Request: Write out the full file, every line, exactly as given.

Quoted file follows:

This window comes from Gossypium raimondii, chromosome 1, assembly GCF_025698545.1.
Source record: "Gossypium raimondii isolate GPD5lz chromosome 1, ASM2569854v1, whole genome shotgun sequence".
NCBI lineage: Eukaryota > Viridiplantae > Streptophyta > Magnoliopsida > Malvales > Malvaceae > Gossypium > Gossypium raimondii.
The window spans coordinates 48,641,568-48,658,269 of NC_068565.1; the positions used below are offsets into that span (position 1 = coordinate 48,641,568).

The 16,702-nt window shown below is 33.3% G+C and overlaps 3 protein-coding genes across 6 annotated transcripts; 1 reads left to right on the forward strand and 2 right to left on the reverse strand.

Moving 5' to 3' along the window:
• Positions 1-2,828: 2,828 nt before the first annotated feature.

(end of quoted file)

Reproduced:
This window comes from Gossypium raimondii, chromosome 1, assembly GCF_025698545.1.
Source record: "Gossypium raimondii isolate GPD5lz chromosome 1, ASM2569854v1, whole genome shotgun sequence".
NCBI lineage: Eukaryota > Viridiplantae > Streptophyta > Magnoliopsida > Malvales > Malvaceae > Gossypium > Gossypium raimondii.
The window spans coordinates 48,641,568-48,658,269 of NC_068565.1; the positions used below are offsets into that span (position 1 = coordinate 48,641,568).

The 16,702-nt window shown below is 33.3% G+C and overlaps 3 protein-coding genes across 6 annotated transcripts; 1 reads left to right on the forward strand and 2 right to left on the reverse strand.

Moving 5' to 3' along the window:
• Positions 1-2,828: 2,828 nt before the first annotated feature.